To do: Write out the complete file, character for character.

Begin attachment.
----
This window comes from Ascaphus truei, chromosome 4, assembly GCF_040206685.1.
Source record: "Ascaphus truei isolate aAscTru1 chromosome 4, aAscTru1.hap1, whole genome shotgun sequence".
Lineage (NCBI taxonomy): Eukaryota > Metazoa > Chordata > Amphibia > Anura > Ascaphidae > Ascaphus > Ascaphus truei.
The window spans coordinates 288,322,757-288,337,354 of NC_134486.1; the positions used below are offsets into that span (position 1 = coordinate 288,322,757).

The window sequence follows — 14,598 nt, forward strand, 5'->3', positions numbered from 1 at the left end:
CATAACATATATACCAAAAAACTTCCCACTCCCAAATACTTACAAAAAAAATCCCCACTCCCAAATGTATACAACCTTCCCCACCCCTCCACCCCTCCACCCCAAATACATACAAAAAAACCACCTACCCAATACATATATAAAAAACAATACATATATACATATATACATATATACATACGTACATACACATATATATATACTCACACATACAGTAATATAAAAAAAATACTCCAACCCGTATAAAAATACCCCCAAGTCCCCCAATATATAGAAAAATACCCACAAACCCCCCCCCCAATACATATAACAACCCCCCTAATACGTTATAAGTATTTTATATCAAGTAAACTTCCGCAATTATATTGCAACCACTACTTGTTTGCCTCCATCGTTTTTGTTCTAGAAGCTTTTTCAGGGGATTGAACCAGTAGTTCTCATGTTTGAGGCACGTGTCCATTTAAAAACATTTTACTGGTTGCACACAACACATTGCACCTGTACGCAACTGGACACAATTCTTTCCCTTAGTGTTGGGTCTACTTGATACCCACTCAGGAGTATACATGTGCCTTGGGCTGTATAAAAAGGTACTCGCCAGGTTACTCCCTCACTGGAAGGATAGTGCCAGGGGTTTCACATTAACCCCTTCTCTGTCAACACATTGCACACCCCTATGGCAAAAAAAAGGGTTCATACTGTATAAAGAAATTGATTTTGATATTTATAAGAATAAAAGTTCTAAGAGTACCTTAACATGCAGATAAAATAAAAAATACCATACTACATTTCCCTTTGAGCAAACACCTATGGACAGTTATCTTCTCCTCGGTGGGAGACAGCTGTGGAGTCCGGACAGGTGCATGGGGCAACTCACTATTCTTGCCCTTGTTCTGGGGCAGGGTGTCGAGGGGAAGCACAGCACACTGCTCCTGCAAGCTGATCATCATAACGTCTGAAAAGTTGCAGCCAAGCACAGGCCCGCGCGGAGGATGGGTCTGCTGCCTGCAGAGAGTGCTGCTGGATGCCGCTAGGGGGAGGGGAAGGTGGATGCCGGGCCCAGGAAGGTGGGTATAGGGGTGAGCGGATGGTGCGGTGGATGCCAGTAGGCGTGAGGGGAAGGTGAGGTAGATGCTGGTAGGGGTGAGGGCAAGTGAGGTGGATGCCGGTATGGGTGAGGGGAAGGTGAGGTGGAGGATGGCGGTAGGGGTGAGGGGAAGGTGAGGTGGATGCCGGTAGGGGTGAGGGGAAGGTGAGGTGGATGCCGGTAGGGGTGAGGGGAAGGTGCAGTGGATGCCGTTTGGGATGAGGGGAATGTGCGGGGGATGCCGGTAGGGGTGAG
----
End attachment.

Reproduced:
This window comes from Ascaphus truei, chromosome 4, assembly GCF_040206685.1.
Source record: "Ascaphus truei isolate aAscTru1 chromosome 4, aAscTru1.hap1, whole genome shotgun sequence".
Lineage (NCBI taxonomy): Eukaryota > Metazoa > Chordata > Amphibia > Anura > Ascaphidae > Ascaphus > Ascaphus truei.
The window spans coordinates 288,322,757-288,337,354 of NC_134486.1; the positions used below are offsets into that span (position 1 = coordinate 288,322,757).

The window sequence follows — 14,598 nt, forward strand, 5'->3', positions numbered from 1 at the left end:
CATAACATATATACCAAAAAACTTCCCACTCCCAAATACTTACAAAAAAAATCCCCACTCCCAAATGTATACAACCTTCCCCACCCCTCCACCCCTCCACCCCAAATACATACAAAAAAACCACCTACCCAATACATATATAAAAAACAATACATATATACATATATACATATATACATACGTACATACACATATATATATACTCACACATACAGTAATATAAAAAAAATACTCCAACCCGTATAAAAATACCCCCAAGTCCCCCAATATATAGAAAAATACCCACAAACCCCCCCCCCAATACATATAACAACCCCCCTAATACGTTATAAGTATTTTATATCAAGTAAACTTCCGCAATTATATTGCAACCACTACTTGTTTGCCTCCATCGTTTTTGTTCTAGAAGCTTTTTCAGGGGATTGAACCAGTAGTTCTCATGTTTGAGGCACGTGTCCATTTAAAAACATTTTACTGGTTGCACACAACACATTGCACCTGTACGCAACTGGACACAATTCTTTCCCTTAGTGTTGGGTCTACTTGATACCCACTCAGGAGTATACATGTGCCTTGGGCTGTATAAAAAGGTACTCGCCAGGTTACTCCCTCACTGGAAGGATAGTGCCAGGGGTTTCACATTAACCCCTTCTCTGTCAACACATTGCACACCCCTATGGCAAAAAAAAGGGTTCATACTGTATAAAGAAATTGATTTTGATATTTATAAGAATAAAAGTTCTAAGAGTACCTTAACATGCAGATAAAATAAAAAATACCATACTACATTTCCCTTTGAGCAAACACCTATGGACAGTTATCTTCTCCTCGGTGGGAGACAGCTGTGGAGTCCGGACAGGTGCATGGGGCAACTCACTATTCTTGCCCTTGTTCTGGGGCAGGGTGTCGAGGGGAAGCACAGCACACTGCTCCTGCAAGCTGATCATCATAACGTCTGAAAAGTTGCAGCCAAGCACAGGCCCGCGCGGAGGATGGGTCTGCTGCCTGCAGAGAGTGCTGCTGGATGCCGCTAGGGGGAGGGGAAGGTGGATGCCGGGCCCAGGAAGGTGGGTATAGGGGTGAGCGGATGGTGCGGTGGATGCCAGTAGGCGTGAGGGGAAGGTGAGGTAGATGCTGGTAGGGGTGAGGGCAAGTGAGGTGGATGCCGGTATGGGTGAGGGGAAGGTGAGGTGGAGGATGGCGGTAGGGGTGAGGGGAAGGTGAGGTGGATGCCGGTAGGGGTGAGGGGAAGGTGAGGTGGATGCCGGTAGGGGTGAGGGGAAGGTGCAGTGGATGCCGTTTGGGATGAGGGGAATGTGCGGGGGATGCCGGTAGGGGTGAG